The European Space Agency (ESA) Rosetta spacecraft and its lander Philae were around two million kilometers from their target comet in May, 67P/Churyumov-Gerasimenko when images acquired by the OSIRIS (Optical, Spectroscopic and Infrared Remote Imaging System) camera system could already show the comet awakening on its way towards the Sun, enveloped in a cloud of small dust particles.
Credit; DLR

Using these observations, the OSIRIS science team, which includes planetary researchers from the German Aerospace Center (Deutsches Zentrum für Luft- und Raumfahrt; DLR), have been able to determine the comet’s rotation period with additional precision – 12.4 hours. In August, Rosetta will arrive at the comet, and will deploy the Philae lander onto the comet’s surface in November – the first ever landing on a comet.

The sequence of images acquired by the OSIRIS camera system between 24 March and 4 May, during the flight towards Churyumov-Gerasimenko, reveal the expansion of the comet’s dusty veil, or coma. Although 67P is still more than 600 million kilometres from the Sun, its surface has already started to warm up, and, as a result, volatiles have begun to evaporate from its surface, carrying tiny dust particles with them. The images acquired in early May show that the comet’s gas and dust cloud has reached approximately 1300 kilometres into space. 

The comet nucleus has a diameter of about four kilometres. “It’s beginning to look like a real comet,” says Holger Sierks from the Max Planck Institute for Solar System Research (Max-Planck-Institut für Sonnensystemforschung; MPS), the OSIRIS Principal Investigator.

This image, acquired by the OSIRIS camera system on 30 April 2014, shows Comet 67P/Churyumov-Gerasimenko. The target of the Rosetta comet mission has a dust cloud formed around it, which stretches up to 1300 kilometres into space.

Credit: DLR

Unveiling the unknown

The OSIRIS team also revealed a new fact. Until now, comet researchers believed the rotation period of Churyumov-Gerasimenko to be 12.7 hours. Through observation and analysis of the changes in brightness of the comet, the research team was able to determine that the comet only takes 12.4 hours to rotate around its axis.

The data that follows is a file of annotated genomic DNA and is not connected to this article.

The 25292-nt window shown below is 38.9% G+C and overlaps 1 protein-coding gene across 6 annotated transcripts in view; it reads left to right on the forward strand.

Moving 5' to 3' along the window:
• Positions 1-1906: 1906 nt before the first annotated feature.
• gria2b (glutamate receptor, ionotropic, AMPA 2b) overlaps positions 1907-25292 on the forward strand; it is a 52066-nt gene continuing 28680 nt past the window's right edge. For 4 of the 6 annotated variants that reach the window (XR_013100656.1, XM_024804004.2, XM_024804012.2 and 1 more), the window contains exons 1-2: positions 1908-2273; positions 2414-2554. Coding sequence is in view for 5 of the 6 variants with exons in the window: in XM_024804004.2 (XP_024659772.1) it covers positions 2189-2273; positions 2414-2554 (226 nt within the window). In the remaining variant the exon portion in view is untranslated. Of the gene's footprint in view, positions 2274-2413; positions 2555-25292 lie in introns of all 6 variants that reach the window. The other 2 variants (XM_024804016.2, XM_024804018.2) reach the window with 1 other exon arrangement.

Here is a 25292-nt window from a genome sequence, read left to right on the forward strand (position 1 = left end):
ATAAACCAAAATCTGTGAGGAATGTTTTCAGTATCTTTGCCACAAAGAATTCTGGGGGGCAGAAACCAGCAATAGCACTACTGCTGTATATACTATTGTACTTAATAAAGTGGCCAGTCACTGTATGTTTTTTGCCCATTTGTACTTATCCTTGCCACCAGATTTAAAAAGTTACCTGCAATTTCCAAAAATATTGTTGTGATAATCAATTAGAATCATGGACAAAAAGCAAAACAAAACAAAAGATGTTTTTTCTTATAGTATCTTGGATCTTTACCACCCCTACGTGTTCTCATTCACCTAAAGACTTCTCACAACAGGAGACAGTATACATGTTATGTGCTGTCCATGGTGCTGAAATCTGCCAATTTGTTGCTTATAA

“Knowing the exact rotation period of the comet is of vital importance, both for the optimal planning of the mission and scientific data gathering and for the interpretation of the acquired data,” said Stefano Mottola, who studies comets at the DLR Institute of Planetary Research and is a member of the OSIRIS team.

Any information obtained during the approach to the comet also helps to plan the manoeuvres required for the Rosetta spacecraft to enter orbit around the comet and the landing by Philae. One thing is certain – with the awakening of the comet, Rosetta and Philae will be able to study its coma and tail. The first manoeuvre to prepare the probe for its rendezvous with Churyumov-Gerasimenko in August has already been carried out. 

In May, the engineers and scientists were also able to breathe again – all the instruments on the spacecraft and lander have survived two and a half years of hibernation during their journey through space – they have all passed their ‘Health Check’. Eleven instruments are being carried on board the Rosetta orbiter and ten scientific experiments on the lander. For the first time ever, measurements will be conducted directly on the surface of a comet.


Contacts and sources:
 German Aerospace Center

Nature’s Strongest Super-Glue Comes Unstuck


Over a 150 years since it was first described by Darwin, scientists are finally uncovering the secrets behind the super strength of barnacle glue.

Still far better than anything we have been able to develop synthetically, barnacle glue – or cement - sticks to any surface, under any conditions.

But exactly how this superglue of superglues works has remained a mystery – until now.

An international team of scientists led by Newcastle University, UK, and funded by the US Office of Naval Research, have shown for the first time that barnacle larvae release an oily droplet to clear the water from surfaces before sticking down using a phosphoprotein adhesive.

Nauplius larva of Elminius modestus
Credit: Wikipedia

Publishing their findings this week in the prestigious academic journal Nature Communications, author Dr Nick Aldred says the findings could pave the way for the development of novel synthetic bioadhesives for use in medical implants and micro-electronics. The research will also be important in the production of new anti-fouling coatings for ships.

“It’s over 150 years since Darwin first described the cement glands of barnacle larvae and little work has been done since then,” says Dr Aldred, a research associate in the School of Marine Science and Technology at Newcastle University, one of the world’s leading institutions in this field of research.